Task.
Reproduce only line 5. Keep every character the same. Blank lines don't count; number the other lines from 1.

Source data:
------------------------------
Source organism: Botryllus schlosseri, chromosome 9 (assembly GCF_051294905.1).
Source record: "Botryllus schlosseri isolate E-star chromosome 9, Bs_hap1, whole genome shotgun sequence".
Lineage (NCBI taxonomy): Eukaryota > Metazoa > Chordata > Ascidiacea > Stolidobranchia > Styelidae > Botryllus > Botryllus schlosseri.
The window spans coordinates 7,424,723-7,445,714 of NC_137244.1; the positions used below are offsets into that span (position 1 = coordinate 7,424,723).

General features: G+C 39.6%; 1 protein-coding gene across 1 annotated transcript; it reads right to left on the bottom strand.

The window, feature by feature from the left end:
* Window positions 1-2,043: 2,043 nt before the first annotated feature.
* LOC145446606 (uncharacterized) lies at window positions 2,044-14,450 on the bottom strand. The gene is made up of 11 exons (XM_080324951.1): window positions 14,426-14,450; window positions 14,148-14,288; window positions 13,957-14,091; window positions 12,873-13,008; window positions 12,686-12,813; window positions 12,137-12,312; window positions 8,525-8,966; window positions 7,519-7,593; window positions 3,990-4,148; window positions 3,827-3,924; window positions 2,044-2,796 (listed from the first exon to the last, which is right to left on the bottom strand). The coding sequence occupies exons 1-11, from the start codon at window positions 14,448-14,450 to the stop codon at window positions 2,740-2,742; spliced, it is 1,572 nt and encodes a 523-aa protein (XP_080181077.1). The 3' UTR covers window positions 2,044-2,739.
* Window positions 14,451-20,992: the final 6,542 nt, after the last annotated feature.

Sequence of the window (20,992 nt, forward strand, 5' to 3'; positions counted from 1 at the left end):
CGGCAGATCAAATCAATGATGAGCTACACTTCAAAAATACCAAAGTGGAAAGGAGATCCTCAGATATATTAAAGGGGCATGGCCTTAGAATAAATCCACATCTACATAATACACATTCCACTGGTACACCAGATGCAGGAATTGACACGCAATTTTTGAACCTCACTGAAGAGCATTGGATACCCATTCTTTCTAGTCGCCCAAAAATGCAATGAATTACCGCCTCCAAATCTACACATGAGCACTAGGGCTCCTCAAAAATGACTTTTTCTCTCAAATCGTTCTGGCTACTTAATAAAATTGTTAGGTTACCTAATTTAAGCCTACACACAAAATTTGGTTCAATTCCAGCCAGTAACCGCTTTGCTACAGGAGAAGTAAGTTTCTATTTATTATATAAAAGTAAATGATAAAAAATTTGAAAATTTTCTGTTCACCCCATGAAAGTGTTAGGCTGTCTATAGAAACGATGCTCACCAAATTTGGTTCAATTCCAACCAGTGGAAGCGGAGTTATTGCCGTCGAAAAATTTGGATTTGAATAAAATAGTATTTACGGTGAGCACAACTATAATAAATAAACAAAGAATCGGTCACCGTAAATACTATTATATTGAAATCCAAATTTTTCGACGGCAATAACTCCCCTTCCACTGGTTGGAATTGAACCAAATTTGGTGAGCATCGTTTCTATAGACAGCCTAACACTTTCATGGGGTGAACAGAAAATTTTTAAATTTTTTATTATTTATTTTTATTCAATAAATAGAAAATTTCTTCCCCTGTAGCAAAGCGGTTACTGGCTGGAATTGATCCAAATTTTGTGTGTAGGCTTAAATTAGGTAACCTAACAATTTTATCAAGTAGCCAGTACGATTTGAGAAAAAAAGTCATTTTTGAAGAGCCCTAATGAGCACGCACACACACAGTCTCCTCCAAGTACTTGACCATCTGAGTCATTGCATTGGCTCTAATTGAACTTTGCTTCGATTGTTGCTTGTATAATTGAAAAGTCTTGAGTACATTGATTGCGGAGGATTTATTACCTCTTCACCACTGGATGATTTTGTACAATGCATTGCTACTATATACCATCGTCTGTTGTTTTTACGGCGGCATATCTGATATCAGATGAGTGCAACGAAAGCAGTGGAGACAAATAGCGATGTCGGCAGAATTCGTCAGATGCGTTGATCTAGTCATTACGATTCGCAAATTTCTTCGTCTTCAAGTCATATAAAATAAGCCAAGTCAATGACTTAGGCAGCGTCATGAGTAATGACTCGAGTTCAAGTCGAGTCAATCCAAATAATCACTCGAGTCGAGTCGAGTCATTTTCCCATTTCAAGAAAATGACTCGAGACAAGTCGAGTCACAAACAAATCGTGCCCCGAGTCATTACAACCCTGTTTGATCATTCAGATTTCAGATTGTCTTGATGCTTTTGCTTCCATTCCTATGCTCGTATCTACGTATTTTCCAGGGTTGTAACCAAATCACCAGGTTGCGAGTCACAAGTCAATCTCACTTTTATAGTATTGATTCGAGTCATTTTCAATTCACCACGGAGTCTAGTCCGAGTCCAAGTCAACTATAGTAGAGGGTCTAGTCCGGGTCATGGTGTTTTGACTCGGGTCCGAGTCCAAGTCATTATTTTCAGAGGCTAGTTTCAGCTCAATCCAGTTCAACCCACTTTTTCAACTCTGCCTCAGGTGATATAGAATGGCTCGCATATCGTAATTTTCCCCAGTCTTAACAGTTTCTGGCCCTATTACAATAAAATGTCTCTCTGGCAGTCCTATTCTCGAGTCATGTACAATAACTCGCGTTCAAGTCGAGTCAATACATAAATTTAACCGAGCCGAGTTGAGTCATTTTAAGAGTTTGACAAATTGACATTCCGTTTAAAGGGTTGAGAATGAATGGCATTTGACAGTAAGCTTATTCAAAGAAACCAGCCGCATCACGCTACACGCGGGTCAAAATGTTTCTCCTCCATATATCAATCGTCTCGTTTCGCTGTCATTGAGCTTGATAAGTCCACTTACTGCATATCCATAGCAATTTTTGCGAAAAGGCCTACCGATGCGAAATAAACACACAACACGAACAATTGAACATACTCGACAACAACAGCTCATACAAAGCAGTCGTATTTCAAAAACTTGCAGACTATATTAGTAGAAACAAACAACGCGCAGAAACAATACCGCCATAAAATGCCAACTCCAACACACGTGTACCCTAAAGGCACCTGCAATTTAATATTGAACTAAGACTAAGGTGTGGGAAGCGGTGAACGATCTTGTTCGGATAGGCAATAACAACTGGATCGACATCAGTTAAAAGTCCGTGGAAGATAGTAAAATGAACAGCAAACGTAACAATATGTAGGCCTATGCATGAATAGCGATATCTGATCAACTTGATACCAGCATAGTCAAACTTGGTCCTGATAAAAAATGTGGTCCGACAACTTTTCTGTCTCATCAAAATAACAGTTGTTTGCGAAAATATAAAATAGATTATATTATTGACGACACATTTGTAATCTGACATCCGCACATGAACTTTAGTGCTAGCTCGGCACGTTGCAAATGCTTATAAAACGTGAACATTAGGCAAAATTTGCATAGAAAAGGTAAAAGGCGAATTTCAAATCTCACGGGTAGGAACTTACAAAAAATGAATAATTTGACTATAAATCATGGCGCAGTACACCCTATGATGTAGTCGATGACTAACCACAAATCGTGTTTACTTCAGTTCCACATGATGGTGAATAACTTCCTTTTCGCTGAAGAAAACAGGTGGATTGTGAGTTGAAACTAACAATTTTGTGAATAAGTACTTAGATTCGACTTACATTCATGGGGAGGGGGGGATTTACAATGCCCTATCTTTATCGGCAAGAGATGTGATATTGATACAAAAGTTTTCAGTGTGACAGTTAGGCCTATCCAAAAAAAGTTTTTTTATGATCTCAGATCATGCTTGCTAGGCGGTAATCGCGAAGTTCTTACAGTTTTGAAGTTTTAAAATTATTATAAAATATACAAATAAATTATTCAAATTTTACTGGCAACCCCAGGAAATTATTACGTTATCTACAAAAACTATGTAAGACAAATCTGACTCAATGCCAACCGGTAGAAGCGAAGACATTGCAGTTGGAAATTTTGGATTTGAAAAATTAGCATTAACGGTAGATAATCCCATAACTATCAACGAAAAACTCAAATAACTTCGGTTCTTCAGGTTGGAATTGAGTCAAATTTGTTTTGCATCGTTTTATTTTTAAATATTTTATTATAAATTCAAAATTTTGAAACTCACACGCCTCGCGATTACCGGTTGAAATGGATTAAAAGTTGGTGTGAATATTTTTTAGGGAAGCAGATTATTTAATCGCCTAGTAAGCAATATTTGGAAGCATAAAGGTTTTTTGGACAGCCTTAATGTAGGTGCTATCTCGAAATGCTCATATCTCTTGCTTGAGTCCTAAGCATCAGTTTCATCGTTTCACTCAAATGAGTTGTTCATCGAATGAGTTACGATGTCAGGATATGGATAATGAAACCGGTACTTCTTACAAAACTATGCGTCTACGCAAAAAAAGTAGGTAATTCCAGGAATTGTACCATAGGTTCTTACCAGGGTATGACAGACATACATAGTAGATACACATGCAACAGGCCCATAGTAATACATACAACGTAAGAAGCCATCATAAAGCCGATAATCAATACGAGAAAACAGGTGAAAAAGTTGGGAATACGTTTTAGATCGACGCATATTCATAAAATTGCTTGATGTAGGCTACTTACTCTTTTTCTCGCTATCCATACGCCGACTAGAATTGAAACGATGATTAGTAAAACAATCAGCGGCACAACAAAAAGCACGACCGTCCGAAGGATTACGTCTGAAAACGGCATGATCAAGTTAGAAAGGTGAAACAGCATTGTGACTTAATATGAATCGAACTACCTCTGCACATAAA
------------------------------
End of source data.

General features: G+C 39.6%; 1 protein-coding gene across 1 annotated transcript; it reads right to left on the bottom strand.